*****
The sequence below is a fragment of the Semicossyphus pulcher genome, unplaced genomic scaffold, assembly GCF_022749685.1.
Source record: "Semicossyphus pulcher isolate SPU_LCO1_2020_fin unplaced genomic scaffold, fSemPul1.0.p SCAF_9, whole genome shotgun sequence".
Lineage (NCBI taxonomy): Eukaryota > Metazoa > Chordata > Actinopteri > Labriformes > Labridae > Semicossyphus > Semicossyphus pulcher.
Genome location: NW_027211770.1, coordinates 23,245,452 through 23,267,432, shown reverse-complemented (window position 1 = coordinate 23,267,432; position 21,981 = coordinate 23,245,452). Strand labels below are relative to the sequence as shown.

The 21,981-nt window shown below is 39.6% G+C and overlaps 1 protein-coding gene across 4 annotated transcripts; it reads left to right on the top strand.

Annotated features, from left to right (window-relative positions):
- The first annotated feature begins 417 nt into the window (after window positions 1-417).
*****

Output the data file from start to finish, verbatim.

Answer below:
The sequence below is a fragment of the Semicossyphus pulcher genome, unplaced genomic scaffold, assembly GCF_022749685.1.
Source record: "Semicossyphus pulcher isolate SPU_LCO1_2020_fin unplaced genomic scaffold, fSemPul1.0.p SCAF_9, whole genome shotgun sequence".
Lineage (NCBI taxonomy): Eukaryota > Metazoa > Chordata > Actinopteri > Labriformes > Labridae > Semicossyphus > Semicossyphus pulcher.
Genome location: NW_027211770.1, coordinates 23,245,452 through 23,267,432, shown reverse-complemented (window position 1 = coordinate 23,267,432; position 21,981 = coordinate 23,245,452). Strand labels below are relative to the sequence as shown.

The 21,981-nt window shown below is 39.6% G+C and overlaps 1 protein-coding gene across 4 annotated transcripts; it reads left to right on the top strand.

Annotated features, from left to right (window-relative positions):
- The first annotated feature begins 417 nt into the window (after window positions 1-417).